This time of the year, it’s a great excuse to sit down and embrace the horror cinematic genre. Every year, studios release a new batch of terrifying, gory and spine-chilling movies to coincide with the festivities. This year sees the latest unnecessary sequel in the Saw series, and the Groundhog Day-esque Happy Death Day hitting the big screen.
However, online or on shop shelves, there is a whole world of ghoulish horror flicks for viewers to bite their nails, hide behind pillows, or laugh along to. Here is a selection of films outside the usual Halloween suspects such as Scream, Hocus Pocus and A Nightmare on Elm Street…
Rosemary’s Baby (1968)
Touted by many as not only one of the greatest horror films of all time, but one of the best films ever, Roman Polanski’s psychological horror is a true classic. Inspiration from Rosemary’s Baby can be found in a whole host of horrors since, a recent example being Darren Arronofsky’s Mother!
Mia Farrow and John Cassavetes play a married couple: Rosemary and Guy Woodhouse, who, after moving into a new New York City apartment, become friendly with an elderly couple next door, the Castavets. However, as John grows closer to their neighbours, Rosemary begins to suspect something sinister is afoot, especially after the Castavets discover she is with child.
A claustrophobic, suspenseful masterpiece by Polanski, Rosemary’s Baby is embroiled with themes of Satanism and paranoia. Devoid of jump scares, but brimming in slowly-brewing terror.
Donnie Darko (2001)
Donnie Darko is a science-fiction/drama in which Jake Gylenhaal’s eponymous teenager starts seeing apparitions of a man in a ghastly rabbit costume who calls himself ‘Frank’. Following a plane accident after which a jet engine falls through the Darko household into Donnie’s room, the adolescent begins to see more and more of Frank, who starts to weave a tale of time travel and apocalyptic destruction. The young protagonist believes Frank’s stories, yet his psychotherapist played by Katharine Ross puts Donnie’s hallucinations down to schizophrenia.
The film sees the influence of the monstrous Frank grab hold of Donnie’s conscience more and more, as those close to Donnie attempt to prevent him from going down the dark path the sinister rabbit appears to be luring him down. Mind-boggling yet still grounded enough to be dubbed ‘cult’, Donnie Darko is a dark tale of the troubles of youth and the incomprehensible paranormal.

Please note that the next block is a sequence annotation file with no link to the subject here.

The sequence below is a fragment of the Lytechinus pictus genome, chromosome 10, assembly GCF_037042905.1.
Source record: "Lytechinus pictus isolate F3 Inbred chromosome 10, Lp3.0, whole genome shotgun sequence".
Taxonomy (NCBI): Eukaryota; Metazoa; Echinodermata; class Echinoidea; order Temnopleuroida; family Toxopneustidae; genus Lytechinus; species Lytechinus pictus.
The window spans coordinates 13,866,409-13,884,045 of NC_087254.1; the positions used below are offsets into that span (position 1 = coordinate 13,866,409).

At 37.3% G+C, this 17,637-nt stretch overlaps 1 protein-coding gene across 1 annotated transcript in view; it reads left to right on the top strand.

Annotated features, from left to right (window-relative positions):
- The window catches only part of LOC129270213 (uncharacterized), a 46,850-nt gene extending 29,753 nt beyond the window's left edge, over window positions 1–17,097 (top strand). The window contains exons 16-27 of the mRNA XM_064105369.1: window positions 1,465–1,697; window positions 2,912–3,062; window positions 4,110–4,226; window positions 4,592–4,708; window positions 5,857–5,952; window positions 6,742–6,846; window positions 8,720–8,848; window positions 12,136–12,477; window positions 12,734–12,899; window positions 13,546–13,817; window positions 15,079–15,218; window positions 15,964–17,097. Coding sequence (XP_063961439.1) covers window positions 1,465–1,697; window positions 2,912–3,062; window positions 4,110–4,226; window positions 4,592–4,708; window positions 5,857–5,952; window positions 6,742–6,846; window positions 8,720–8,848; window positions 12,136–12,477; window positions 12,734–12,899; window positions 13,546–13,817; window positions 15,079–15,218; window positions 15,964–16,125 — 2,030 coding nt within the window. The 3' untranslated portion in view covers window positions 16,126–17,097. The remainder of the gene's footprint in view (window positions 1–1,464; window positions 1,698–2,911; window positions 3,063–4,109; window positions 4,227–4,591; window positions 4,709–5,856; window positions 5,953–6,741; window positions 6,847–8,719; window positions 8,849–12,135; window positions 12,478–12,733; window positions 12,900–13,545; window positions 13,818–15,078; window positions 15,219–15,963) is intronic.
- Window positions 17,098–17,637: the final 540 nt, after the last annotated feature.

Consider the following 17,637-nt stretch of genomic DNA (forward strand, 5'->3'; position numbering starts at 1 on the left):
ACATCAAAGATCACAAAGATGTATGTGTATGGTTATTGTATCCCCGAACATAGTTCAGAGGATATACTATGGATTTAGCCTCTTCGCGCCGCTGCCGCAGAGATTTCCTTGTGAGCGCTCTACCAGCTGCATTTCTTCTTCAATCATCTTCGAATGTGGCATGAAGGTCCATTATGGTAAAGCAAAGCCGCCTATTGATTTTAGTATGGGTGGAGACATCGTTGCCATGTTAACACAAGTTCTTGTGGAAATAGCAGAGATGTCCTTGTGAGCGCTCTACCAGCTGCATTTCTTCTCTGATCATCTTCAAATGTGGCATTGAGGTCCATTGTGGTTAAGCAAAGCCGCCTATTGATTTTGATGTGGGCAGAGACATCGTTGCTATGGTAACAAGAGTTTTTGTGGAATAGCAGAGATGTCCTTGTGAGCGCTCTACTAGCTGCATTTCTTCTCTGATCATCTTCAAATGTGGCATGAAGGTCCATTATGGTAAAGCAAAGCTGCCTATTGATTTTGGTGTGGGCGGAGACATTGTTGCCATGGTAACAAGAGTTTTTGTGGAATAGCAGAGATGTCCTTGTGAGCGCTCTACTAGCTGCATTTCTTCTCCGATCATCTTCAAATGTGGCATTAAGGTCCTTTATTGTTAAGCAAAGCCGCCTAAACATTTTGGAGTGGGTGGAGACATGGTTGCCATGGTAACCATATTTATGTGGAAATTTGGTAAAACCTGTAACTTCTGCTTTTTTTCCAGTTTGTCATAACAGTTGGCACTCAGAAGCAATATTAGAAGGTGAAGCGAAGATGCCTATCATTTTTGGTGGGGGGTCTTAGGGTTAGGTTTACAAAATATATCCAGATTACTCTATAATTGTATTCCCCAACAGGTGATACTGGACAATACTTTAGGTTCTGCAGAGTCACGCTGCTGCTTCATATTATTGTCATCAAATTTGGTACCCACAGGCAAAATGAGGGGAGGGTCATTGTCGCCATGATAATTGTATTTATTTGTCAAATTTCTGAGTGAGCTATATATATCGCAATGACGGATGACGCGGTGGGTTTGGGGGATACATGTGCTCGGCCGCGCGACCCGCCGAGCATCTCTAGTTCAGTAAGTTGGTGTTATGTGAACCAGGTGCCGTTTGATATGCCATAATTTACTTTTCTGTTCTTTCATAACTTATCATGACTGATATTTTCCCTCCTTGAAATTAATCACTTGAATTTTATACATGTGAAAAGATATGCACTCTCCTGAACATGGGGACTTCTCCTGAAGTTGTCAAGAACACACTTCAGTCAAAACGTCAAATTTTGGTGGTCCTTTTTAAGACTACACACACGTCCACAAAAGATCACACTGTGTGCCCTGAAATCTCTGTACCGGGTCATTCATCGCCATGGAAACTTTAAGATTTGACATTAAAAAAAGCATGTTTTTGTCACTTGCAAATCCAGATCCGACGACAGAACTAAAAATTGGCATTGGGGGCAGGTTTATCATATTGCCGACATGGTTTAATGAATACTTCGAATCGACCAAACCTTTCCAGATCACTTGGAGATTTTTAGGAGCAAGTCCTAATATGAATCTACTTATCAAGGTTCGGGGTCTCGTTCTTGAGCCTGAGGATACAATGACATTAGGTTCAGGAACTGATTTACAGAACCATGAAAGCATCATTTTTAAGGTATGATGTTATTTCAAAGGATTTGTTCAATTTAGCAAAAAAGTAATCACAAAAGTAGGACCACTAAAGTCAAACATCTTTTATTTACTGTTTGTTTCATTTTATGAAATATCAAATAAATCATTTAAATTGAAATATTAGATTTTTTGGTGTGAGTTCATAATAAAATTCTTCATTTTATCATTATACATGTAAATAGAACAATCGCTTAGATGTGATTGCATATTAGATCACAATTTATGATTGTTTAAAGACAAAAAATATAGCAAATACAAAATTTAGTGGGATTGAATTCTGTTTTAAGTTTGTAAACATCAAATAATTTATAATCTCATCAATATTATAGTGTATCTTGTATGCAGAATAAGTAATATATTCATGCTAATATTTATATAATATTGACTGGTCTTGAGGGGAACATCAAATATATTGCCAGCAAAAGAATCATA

Grave Encounters (2011)
Grave Encounters flew under the radar upon release – in fact, it was not released theatrically here in the UK. However, following viral interest — the trailer has amassed over 30 million views — the Canadian horror film was made available on various online streaming sites and was given a worldwide DVD release, in 2012.
Grave Encounters is a found footage film which provides video evidence why a famous, fictional ghost-hunting TV series was suddenly cancelled, and what happened to the cast. The crew, led by host Lance Preston, investigate a mental asylum, expecting the same farcical nonsense as with all their previous ventures. However, much to their horror and surprise, they realise their scepticism was perhaps misplaced, and that the ghoulish lies they were going to fabricate were perhaps dangerously true.
Despite belonging to a genre which has arguably died, thanks to the ever-returning Paranormal Activity series and the infuriating Blair Witch sequel, Grave Encounters is pleasantly terrifying, and spawned a weaker yet equally scary sequel.
Black Sheep (2006)
Shaun of the Dead meets its woolly Aardman counterpart in this hilarious New Zealand zom-com about carnivorous sheep. Lead character Henry, suffering from a phobia of sheep due to a childhood trauma, returns to his family farm in New Zealand, just in time for an outbreak of blood-thirsty, ovine monsters. A ridiculous romp which somehow is still more believable than B-movie monstrosities such as Sharknado (2013) or Dinocroc vs Supergator (2010), Black Sheep is a hidden gem which is will have you bleeting with laughter and terror.
The Babadook (2014)
Across the Tasman Sea, Black Sheep’s Aussie neighbours have created an absolute treat. Sweeping up awards in its home nation, as well as in New York and from Empire, this directorial debut from Jennifer Kent is haunting and terrifying. It is a tale about a widowed mother Amelia, and her six year old son Samuel, the former plagued by her child’s obsession with an imaginary monster called the Babadook. However, as Amelia struggles to dispel her son’s unearthly fantasy, a dark and malicious presence begins to terrorise the mother and son.
The Babadook is oppressively tense, and is a sheer nightmare of a film. As much a meditation on grief and depression as a monster movie, this Australian production is one of the most intelligent and powerful horrors of the 21st century, maybe even of all time. The bogeyman which Kent has conjured up here is bursting with originality and is viciously malignant, and the nursery rhyme-esque tale which plunges him into the characters’ lives will stay in your head way past the closing credits.